In the below position, how many moves will it take for Black to be stalemated? Black moves first, and both sides are working together. Black's pawns are moving down. Have fun solving!

Zdravko Maslar, Problem 1958, Special Prize

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  • $\begingroup$ What do you mean by "both sides are working together"? $\endgroup$ – new QOpenGLWidget Dec 29 '20 at 22:47
  • $\begingroup$ Cooperative chess, I assume. en.wikipedia.org/wiki/Cooperative_chess $\endgroup$ – Timothy Chen Dec 29 '20 at 22:48
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    $\begingroup$ @hexomino - chess.stackexchange.com/questions/8/… $\endgroup$ – marsnebulasoup Dec 29 '20 at 22:49
  • $\begingroup$ @marsnebulasoup As far as I understand though, a draw is not the same as "black being stalemated". It's okay, I think I can envisage a scenario now at least. $\endgroup$ – hexomino Dec 29 '20 at 22:51
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    $\begingroup$ @hexomino - Yes, you're right. A stalemate occurs when a player has to move but can't legally do so. The stalemate results in a draw, and the game is over. Draws, however can be caused by other chess rules/situations (e.g. the Fifty-Move Rule/Dead Position) besides a stalemate...more here $\endgroup$ – marsnebulasoup Dec 29 '20 at 23:17

I believe the solution is the following

[FEN "K1b2rk1/4pr2/1b1n1p2/5q2/3p1p2/1p5n/8/8"]\n1.... f4-f3 2.Ka8-b8 f3-f2 3.Kb8-a8 f2-f1B 4.Ka8-b8 Bf1-d3 5.Kb8-a8 Bd3-b1 6.Ka8-b8 Bb1-a2 7.Kb8-a8 Qf5-b1 8.Ka8-b8 f6-f5 9.Kb8-a8 f5-f4 10.Ka8-b8 f4-f3 11.Kb8-a8 f3-f2 12.Ka8-b8 f2-f1B 13.Kb8-a8 Rf7-f2 14.Ka8-b8 Kg8-f7 15.Kb8-a8 Kf7-e6 16.Ka8-b8 Ke6-d5 17.Kb8-a8 Kd5-c4 18.Ka8-b8 Kc4-c3 19.Kb8-a8 Kc3-b2 20.Ka8-b8 Kb2-a1 21.Kb8-a8 Rf2-b2 22.Ka8-b8 Rf8-f2 23.Kb8-a8 Bc8-f5 24.Ka8-b8 Bf5-c2 25.Kb8-a8 d4-d3 26.Ka8-b8 Bb6-e3 27.Kb8-c7 e7-e5 28.Kc7xd6 Be3-c1 29.Kd6-e6 Rf2-d2 30.Ke6-f5 e5-e4 31.Kf5-g4 Bf1-e2+ 32.Kg4xh3 e4-e3 33.Kh3-g2 Be2-d1+ 34.Kg2-f1 e3-e2+ 35.Kf1-e1 stalemate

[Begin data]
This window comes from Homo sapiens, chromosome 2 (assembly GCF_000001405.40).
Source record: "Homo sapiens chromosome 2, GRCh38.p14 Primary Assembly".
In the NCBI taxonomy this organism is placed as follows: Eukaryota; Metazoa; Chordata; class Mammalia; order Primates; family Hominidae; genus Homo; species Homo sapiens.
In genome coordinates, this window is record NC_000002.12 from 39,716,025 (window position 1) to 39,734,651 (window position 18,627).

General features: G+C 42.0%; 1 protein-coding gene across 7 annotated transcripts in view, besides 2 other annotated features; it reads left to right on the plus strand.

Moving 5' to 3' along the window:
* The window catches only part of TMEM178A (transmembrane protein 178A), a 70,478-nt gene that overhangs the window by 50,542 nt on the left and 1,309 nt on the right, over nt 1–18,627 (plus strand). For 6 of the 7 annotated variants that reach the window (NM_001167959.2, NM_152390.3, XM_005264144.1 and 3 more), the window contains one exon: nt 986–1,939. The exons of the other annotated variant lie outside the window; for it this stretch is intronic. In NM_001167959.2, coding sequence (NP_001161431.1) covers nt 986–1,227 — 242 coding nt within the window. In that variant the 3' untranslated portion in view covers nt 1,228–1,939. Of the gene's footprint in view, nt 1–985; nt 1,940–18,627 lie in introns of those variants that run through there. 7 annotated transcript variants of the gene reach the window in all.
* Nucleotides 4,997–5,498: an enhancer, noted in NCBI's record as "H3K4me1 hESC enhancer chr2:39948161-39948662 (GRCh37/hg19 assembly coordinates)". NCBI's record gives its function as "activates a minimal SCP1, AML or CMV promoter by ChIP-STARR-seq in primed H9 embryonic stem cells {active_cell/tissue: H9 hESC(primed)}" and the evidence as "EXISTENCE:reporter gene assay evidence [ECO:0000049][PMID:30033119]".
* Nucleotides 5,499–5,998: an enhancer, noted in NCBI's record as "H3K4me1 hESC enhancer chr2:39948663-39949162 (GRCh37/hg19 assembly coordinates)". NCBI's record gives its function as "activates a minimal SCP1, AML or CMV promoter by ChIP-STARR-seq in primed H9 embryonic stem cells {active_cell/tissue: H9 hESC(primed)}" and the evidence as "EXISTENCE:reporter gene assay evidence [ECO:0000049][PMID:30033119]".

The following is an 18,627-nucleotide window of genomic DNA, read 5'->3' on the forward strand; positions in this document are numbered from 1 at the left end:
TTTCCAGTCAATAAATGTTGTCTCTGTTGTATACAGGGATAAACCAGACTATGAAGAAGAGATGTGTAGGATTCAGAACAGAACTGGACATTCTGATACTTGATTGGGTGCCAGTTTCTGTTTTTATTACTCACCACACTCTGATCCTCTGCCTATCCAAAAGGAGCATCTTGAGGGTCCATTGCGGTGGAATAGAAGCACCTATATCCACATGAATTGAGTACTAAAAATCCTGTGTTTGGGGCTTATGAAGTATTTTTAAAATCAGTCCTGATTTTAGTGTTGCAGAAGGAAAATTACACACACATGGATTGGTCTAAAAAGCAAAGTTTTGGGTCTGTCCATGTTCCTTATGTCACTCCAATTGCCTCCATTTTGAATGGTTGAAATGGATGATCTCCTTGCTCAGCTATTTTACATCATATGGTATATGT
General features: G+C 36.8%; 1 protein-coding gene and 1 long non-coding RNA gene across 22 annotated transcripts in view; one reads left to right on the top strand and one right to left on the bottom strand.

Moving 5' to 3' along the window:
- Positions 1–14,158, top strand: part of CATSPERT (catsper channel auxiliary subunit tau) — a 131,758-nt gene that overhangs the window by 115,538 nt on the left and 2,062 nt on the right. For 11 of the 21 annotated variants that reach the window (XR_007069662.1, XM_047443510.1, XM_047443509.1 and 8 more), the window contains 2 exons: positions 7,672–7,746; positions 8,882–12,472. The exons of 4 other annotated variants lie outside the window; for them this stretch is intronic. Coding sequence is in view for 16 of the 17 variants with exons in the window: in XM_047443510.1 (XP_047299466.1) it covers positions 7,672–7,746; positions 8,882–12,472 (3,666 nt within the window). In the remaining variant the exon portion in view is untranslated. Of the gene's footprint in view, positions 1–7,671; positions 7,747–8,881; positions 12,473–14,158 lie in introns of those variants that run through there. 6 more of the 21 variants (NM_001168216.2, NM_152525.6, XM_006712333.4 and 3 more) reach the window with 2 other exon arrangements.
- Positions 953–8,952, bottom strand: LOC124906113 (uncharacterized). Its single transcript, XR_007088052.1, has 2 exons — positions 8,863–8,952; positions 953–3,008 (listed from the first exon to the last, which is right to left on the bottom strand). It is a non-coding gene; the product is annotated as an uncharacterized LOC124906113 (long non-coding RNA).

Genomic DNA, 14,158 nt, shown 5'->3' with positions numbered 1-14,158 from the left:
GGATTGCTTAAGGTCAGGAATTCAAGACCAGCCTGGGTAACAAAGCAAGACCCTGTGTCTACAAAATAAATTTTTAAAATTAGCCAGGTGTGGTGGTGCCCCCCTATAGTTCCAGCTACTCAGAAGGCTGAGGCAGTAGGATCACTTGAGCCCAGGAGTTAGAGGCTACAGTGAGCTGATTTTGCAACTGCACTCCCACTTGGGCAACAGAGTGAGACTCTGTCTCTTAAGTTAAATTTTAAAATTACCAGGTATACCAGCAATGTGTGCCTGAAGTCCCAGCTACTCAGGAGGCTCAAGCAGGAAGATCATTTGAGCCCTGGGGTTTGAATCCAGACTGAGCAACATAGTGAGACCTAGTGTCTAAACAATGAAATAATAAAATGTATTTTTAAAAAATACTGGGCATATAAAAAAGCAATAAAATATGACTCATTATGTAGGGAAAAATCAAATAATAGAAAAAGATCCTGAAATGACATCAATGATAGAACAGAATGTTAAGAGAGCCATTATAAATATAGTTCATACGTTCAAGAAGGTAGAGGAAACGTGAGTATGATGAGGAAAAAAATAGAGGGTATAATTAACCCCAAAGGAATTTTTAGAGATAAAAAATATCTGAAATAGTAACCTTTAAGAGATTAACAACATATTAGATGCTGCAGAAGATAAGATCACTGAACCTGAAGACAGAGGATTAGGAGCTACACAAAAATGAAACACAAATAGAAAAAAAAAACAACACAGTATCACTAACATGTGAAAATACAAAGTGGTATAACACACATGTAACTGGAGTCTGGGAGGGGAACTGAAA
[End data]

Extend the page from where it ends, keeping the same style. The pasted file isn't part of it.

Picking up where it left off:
What gives me confidence in this one is that it appears carefully crafted to only admit a single line of play.

Replay scroll down to second game. Thanks @Rewan for help with the FEN.

  • $\begingroup$ So, how did you manage to solve it? Just wondering! $\endgroup$ – Rewan Demontay Dec 30 '20 at 8:50
  • $\begingroup$ @RewanDemontay Well, with white being down to K only, the only way for black to get stalemated is somthing involving pawns and the far end of the board. The two light-squared B's together with the P structure were suggestive and after some trying to find any stalemate at all with the given material I started suspecting that that a promotion to another light-squared B might be needed and also the the white K might play a part in plugging the right half of the choke. Once I had one working layout of the final position (with K positioned slightly differently and IIRC a N instead of the Q) ... $\endgroup$ – Paul Panzer Dec 30 '20 at 9:15
  • $\begingroup$ ... I started trying to get there as quickly as possible, and doing so couldn't help noticing how purposefully everything was constructed. $\endgroup$ – Paul Panzer Dec 30 '20 at 9:17

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